(Brad Fenson photo)

After a long walk, we found the perfect spot to set the lightweight windsock decoys we carried. It wouldn't be long before the finger-like depressions that wound their way inland would fill with water as the tide came in, and we had to watch that we didn't trap ourselves in areas that we couldn't wade across.

It didn't take long before several small flocks of geese started landing on the sedge flats as the tide pushed across the lowlands. A small flight of Ross' geese flew directly over top of me as I laid flat on the ground behind a scant arctic willow. I sat up and tripled to kickstart the adventure, then watched as my hunting companions dropped several birds drop from a small flock of white geese. The tidal push had started.

It happened fast. Before I knew it, there was a swarm of several thousand geese feeding on the flats in front of us. The flock continued to build until newcomers were forced to find new grazing territory ahead. A flight of lesser Canada geese decoyed perfectly, and we knocked three birds down, of which two had leg bands. The day was turning out to be a bird hunter's dream. We set up the freshly harvested Canada geese as decoys in the traditional Cree style, with a length of arctic willow inserted into the bill to hold the bird's head up.

(Brad Fenson photo)

The tidal water started to fill the depressions around us, drawing a few green-winged teal that buzzed along the newly filled waterways. My buddy downed one of the little speedsters while I watched a pintail swing around in front of the spread. The diversity of birds was impressive and adding a few ducks to the bag was a welcomed treat.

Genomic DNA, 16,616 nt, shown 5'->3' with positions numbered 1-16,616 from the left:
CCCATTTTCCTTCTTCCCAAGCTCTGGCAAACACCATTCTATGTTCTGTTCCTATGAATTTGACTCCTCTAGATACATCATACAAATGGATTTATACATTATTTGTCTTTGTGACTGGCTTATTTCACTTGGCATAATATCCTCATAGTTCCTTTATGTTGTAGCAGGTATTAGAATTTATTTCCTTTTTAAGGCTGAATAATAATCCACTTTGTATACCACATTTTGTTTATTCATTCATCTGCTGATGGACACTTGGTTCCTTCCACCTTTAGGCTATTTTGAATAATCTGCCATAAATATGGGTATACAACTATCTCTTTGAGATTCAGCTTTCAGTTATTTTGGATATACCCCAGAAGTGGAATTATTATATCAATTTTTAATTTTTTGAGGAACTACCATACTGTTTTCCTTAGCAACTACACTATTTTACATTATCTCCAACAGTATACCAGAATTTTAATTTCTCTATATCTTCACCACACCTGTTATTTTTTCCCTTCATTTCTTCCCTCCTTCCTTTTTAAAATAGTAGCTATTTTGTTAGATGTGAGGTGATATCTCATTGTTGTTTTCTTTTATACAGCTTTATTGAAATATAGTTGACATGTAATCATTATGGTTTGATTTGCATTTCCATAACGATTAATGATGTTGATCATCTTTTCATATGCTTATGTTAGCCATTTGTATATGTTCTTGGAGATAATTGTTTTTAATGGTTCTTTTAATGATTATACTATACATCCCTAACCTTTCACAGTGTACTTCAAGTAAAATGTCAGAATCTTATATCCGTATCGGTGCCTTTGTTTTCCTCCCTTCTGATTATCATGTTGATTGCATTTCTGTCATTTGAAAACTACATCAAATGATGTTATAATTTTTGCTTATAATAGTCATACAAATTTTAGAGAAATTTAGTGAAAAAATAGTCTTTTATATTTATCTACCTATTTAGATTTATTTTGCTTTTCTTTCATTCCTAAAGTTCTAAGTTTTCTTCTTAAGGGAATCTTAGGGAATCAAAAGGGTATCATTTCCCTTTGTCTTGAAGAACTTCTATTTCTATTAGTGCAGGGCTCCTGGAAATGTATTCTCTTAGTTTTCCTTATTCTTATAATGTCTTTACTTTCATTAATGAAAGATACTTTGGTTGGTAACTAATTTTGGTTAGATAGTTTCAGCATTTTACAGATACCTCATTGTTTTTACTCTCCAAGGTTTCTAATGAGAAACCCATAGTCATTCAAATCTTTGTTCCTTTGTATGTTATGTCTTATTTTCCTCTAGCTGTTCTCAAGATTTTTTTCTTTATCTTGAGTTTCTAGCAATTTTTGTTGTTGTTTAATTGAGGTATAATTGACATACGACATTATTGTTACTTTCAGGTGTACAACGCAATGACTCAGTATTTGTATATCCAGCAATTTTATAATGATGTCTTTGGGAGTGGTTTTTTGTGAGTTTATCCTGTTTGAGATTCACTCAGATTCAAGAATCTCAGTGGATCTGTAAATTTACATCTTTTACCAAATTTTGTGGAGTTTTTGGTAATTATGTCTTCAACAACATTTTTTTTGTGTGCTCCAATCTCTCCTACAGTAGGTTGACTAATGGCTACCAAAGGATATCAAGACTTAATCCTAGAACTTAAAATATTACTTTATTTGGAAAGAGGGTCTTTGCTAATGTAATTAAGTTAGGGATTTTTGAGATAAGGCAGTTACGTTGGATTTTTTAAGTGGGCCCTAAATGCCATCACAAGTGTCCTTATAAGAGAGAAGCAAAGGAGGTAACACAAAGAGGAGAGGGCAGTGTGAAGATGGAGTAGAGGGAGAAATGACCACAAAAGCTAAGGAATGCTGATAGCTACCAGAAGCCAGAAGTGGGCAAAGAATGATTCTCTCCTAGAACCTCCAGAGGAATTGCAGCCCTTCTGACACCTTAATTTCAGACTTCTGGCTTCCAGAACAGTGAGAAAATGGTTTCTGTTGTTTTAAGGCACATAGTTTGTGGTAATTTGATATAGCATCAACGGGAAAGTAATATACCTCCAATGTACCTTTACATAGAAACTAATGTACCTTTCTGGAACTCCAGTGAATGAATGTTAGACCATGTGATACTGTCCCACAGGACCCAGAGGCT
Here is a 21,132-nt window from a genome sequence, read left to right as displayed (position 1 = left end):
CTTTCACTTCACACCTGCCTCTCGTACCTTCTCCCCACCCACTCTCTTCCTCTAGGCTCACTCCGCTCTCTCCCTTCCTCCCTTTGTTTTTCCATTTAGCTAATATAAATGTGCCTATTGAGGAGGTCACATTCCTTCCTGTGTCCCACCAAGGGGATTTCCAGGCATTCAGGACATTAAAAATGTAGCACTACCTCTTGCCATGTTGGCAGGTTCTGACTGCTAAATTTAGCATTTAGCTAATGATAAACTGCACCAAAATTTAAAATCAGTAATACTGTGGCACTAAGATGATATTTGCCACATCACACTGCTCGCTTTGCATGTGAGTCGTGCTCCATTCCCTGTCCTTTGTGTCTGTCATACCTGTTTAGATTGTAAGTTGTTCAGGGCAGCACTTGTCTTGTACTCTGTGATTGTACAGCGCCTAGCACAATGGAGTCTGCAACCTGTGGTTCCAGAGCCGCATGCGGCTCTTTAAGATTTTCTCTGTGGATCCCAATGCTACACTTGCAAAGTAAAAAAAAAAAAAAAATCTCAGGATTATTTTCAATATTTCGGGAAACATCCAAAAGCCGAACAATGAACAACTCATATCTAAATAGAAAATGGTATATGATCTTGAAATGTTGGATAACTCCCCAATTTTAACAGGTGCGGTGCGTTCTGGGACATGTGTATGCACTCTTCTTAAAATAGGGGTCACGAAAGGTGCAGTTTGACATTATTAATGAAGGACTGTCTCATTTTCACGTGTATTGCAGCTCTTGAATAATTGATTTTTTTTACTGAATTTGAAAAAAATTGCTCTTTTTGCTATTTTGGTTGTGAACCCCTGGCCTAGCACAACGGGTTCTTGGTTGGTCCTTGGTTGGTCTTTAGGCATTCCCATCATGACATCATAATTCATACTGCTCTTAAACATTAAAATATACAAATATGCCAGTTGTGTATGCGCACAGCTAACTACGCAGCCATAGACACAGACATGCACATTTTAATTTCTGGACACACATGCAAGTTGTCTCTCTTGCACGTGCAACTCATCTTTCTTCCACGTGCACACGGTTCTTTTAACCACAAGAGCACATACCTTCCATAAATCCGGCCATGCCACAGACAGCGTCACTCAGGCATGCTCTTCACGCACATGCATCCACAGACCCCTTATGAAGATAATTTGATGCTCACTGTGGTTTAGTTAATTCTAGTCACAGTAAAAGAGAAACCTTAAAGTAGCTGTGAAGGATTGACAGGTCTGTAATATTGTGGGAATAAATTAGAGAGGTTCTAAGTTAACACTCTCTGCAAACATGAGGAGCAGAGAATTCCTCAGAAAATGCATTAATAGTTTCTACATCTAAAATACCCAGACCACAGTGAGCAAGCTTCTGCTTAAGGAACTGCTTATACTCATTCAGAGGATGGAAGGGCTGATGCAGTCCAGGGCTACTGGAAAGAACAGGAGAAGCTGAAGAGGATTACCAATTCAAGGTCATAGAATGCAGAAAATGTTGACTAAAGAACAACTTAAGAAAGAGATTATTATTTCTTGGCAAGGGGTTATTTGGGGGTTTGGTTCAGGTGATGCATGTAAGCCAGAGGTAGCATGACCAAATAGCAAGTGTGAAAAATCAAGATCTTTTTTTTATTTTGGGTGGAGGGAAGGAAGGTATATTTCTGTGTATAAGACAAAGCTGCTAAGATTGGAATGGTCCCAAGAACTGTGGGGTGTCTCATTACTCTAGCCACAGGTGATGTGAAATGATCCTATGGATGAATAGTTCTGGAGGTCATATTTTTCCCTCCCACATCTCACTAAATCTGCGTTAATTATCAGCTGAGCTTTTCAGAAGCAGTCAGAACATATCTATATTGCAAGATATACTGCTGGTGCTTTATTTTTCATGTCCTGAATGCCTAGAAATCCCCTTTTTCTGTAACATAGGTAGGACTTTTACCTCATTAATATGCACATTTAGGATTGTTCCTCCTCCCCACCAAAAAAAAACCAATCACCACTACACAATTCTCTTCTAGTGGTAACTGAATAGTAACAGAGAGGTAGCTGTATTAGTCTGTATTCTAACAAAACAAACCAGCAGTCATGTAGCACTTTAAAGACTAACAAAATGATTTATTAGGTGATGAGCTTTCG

The white geese were starting to show up en masse, but the birds on the tidal flats were more typical of the geese I knew at home. Their keen eyes scanned for anything out of place and the three of us trying to nestle behind a clump of stunted willow was challenging to say the least. When the action peaked, the noise of thousands of geese was almost hypnotic. It was a deafening chorus only an avid goose hunter would love.

There were 45 minutes of sheer mayhem, as we topped off our limit of Canada geese and a flight of 10 whites provided our last opportunity of the afternoon. With feet sprawled and wings back pedaling for a landing, it was the perfect finish to our day. As quickly as it started, it was over. At high tide, the birds lost all interest in feeding and headed back to their briny roosting areas.

(Brad Fenson photo)

The original hunters, trappers and fur traders that historically used the Hudson Bay lowlands' rich resources must have been hardy folks. Kaska Lodge was established on one of the original trading posts built by the York Factory Branch of the Hudson Bay Company, on the Kaskattama River. Goose hunting has always been a historic food gathering exercise, and my unique hunt gave me a special glimpse of the power of the tide and tradition of the northern people.

Catching this early start to the waterfowl season is a must-do destination for waterfowlers, but just one of many hunting adventures Manitoba has to offer. Travel Manitoba has developed an interactive website for hunters and anglers interested in visiting the province. It is easy to focus in on waterfowl and find the information to make planning an adventure easy.

Take a tour at huntfishmanitoba.com to find out more about hunting and how to start planning your trip to this waterfowling wonderland.